Finally, don’t ignore the problem, warns Olson. If you don’t respond with a Form 982, the IRS will assume that you owe taxes on the entire amount forgiven – even though you may not.
For more tax information, see IRS Publication 4681, available on the IRS website.
My husband and I own the commercial building and it’s under LLC. We listed for sale over a year now, but still have no interest. We want to let it goes (foreclosure), can the bank goes after us? The loan is under LLC and currently not shows on our credit report. Please help!
we put our house up for sale in 2006 and were having a house built. we moved to the new house in 2007. the old house never sold (both in florida). we paid both mortgages until 2009. the house still hadnt sold and the value had plummeted. the former house fell into forclosure and it wasnt complete until 2013. we received a 1099 from the former servicer for a full debt forgiveness. will the foreclosure relief act be able to help us? if we had known the house couldnt sell we never would have moved. we never had any intention of owning two homes…help!!!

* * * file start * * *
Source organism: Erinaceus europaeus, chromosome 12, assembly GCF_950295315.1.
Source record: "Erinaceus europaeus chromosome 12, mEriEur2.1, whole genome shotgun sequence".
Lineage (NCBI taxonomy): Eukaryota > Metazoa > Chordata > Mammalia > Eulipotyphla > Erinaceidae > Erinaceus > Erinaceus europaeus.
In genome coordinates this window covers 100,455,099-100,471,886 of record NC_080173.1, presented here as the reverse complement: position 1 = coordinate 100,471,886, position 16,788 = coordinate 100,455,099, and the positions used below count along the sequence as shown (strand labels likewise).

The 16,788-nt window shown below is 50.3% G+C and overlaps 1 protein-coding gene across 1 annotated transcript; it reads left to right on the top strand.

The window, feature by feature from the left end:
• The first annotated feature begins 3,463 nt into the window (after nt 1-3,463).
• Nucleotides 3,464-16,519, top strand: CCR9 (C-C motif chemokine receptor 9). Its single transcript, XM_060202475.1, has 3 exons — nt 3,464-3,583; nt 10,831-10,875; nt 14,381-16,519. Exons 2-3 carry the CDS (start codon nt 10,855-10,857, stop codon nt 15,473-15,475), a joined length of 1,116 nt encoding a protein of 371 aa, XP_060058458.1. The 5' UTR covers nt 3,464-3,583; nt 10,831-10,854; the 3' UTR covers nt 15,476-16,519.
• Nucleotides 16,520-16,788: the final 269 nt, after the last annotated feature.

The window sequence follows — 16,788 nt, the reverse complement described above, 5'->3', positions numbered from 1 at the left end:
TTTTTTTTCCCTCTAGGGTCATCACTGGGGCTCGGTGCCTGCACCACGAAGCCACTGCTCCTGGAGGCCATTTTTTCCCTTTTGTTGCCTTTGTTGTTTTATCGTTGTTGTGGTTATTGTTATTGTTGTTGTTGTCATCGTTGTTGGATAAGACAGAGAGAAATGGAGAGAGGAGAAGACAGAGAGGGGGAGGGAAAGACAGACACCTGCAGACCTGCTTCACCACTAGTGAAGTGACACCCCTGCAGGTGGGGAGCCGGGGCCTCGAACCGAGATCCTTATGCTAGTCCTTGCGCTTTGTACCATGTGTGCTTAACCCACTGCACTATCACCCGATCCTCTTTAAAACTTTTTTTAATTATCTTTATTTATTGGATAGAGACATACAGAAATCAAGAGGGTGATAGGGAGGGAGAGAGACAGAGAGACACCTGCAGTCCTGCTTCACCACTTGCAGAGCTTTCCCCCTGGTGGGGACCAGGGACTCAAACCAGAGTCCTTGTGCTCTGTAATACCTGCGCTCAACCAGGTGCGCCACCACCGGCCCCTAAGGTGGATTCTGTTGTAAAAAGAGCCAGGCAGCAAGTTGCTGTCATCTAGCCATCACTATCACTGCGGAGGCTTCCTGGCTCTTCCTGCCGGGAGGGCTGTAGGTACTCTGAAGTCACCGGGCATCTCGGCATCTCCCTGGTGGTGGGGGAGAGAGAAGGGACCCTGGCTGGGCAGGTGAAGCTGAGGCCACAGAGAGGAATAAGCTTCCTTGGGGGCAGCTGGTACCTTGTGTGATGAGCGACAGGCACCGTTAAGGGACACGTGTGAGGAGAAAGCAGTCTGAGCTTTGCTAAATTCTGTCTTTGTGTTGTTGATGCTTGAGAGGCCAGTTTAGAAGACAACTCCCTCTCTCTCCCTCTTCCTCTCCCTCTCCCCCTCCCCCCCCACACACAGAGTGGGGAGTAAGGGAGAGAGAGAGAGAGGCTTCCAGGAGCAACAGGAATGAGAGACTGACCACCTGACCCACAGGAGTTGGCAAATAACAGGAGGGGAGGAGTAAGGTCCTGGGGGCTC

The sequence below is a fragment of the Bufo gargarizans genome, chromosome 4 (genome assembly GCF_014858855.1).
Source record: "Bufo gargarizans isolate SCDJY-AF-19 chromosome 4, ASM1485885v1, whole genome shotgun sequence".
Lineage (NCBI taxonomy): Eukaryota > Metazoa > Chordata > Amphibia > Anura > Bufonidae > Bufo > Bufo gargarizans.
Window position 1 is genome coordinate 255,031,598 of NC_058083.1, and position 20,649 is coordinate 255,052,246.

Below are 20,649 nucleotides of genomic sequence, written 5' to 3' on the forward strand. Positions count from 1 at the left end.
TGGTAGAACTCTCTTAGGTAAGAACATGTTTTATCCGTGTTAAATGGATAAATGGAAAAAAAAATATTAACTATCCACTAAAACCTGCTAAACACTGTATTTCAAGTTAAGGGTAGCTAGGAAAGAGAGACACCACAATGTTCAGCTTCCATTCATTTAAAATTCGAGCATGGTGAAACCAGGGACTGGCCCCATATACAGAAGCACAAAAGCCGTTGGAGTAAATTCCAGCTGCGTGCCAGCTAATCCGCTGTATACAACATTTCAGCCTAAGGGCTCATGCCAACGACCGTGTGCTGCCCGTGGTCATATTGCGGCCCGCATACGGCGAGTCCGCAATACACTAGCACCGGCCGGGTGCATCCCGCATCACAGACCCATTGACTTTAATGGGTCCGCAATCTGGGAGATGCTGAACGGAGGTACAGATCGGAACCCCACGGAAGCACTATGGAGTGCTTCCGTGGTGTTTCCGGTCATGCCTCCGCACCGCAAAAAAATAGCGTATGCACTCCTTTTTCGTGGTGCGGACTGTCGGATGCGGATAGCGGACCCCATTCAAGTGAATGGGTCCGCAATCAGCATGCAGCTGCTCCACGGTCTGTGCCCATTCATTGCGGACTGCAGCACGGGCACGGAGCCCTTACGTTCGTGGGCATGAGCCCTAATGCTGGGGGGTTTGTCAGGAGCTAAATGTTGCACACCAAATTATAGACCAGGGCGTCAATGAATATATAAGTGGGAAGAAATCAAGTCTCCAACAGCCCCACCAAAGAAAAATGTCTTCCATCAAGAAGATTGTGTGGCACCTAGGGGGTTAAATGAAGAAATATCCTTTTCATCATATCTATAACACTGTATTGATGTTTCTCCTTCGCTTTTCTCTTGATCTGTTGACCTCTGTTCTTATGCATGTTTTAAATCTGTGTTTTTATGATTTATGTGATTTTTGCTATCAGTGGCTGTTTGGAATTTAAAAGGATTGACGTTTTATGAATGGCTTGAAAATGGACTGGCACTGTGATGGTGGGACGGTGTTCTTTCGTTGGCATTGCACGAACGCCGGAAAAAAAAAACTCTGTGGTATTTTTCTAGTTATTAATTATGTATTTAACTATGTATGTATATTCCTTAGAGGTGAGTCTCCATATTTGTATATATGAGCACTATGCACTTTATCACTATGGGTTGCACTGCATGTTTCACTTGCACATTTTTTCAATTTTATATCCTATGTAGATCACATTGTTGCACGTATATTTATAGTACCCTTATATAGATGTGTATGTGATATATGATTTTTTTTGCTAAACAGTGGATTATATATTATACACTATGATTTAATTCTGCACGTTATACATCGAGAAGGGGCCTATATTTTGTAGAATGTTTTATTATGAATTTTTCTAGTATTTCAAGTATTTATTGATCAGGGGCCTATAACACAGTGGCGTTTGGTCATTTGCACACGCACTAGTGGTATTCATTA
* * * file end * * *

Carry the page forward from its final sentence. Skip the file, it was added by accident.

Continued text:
In the State of FL. my husband sold a piece of property and held the mortgage. At the time of sale our accountant told us we could take the tax hit on the full 150,000.00 or space it over time we decided to take the hit at the time of sale. The purchasers paid for a few years then defaulted on the loan. They also owed back taxes of about 11,000.00. The purchaser who defaulted asked our attorney if we would consider taking the property back and paying the back taxes as they had no money. To make a long story short, we agreed to that and had all the paperwork drawn up. What happens to the tax we already paid?
My husband and I had a home in Florida that was foreclosed on in 2012. Due to a lengthy hospital stay and medical expenses in addition to losing my job, we filed for bankruptcy. Because we have not yet received the final judgement on the foreclosure, we have continued to pay the H.O.A. fees. Since I have have been given conflicting advice, my question is, should we continue paying the H.O.A. fees even though the debt has been discharged in bankruptcy? What are the repercussions if we stop paying these fees? I am currently receiving disability and my husband is retired so we live on a very limited income.Your advice will be greatly appreciated.